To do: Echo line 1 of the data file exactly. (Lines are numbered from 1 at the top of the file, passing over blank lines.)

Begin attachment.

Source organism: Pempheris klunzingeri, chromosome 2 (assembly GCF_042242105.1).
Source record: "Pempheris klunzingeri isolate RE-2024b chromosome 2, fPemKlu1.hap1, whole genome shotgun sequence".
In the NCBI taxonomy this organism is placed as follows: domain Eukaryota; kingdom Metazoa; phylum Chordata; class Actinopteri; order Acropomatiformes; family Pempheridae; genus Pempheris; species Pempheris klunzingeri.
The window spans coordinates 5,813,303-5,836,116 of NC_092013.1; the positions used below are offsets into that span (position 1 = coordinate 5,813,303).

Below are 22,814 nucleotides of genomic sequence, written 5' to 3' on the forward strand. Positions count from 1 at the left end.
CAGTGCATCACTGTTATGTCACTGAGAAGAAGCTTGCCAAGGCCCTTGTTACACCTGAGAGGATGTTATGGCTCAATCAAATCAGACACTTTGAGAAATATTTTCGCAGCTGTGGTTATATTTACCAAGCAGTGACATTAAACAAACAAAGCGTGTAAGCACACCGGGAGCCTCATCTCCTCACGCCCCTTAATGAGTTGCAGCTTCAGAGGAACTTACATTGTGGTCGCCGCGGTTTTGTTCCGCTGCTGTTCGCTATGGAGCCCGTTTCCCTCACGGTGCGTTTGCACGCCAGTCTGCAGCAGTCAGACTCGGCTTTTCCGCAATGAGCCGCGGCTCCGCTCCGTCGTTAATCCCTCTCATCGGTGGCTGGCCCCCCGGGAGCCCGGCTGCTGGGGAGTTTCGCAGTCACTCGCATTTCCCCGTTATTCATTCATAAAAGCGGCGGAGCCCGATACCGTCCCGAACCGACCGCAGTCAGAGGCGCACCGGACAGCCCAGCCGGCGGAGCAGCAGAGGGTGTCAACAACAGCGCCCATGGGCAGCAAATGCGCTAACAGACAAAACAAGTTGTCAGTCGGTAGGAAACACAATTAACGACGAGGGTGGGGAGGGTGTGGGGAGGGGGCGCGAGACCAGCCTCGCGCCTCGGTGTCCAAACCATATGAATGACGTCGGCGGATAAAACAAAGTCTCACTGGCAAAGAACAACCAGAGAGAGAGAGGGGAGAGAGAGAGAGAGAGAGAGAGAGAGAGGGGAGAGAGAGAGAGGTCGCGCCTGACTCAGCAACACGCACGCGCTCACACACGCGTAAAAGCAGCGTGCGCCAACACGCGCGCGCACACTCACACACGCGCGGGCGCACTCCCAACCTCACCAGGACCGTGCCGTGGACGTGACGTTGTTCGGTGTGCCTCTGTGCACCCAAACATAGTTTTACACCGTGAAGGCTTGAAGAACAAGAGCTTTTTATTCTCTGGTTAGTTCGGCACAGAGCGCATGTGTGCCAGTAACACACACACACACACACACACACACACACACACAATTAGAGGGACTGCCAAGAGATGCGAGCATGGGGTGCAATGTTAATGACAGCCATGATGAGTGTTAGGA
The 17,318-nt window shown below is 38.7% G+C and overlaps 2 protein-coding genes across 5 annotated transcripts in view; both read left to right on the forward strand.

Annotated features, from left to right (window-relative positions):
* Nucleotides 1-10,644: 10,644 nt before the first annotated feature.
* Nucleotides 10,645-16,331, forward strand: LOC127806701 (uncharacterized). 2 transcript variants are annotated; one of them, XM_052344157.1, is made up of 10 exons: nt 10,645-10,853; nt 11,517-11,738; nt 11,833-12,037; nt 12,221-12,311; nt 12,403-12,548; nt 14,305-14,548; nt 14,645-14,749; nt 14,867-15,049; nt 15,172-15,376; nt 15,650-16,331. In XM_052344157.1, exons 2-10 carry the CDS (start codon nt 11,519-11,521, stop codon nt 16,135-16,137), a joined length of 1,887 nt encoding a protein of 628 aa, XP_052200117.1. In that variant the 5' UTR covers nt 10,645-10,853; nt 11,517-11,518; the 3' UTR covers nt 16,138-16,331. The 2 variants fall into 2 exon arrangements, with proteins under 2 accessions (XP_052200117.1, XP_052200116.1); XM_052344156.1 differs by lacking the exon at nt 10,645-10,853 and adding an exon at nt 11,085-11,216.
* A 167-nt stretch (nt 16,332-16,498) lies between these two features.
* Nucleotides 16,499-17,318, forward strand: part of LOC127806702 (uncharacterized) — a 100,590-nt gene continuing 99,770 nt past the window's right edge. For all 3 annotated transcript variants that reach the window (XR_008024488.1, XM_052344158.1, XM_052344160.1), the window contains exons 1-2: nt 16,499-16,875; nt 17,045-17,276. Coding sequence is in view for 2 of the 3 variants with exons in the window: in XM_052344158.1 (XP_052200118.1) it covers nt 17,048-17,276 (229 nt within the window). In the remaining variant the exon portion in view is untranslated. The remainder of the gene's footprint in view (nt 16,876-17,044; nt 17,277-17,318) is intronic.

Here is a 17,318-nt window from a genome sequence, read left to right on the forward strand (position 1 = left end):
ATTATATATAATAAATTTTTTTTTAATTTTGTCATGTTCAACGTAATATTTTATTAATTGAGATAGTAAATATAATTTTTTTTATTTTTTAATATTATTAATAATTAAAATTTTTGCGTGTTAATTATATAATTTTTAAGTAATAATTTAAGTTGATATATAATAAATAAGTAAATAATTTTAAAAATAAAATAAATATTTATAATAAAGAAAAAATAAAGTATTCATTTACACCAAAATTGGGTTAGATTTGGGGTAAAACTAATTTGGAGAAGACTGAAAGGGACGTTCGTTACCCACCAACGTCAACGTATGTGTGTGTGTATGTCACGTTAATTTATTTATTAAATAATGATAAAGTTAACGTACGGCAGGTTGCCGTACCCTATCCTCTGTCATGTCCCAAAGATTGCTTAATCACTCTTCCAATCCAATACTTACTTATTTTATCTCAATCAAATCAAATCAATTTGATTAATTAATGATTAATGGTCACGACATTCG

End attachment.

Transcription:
Source organism: Pempheris klunzingeri, chromosome 2 (assembly GCF_042242105.1).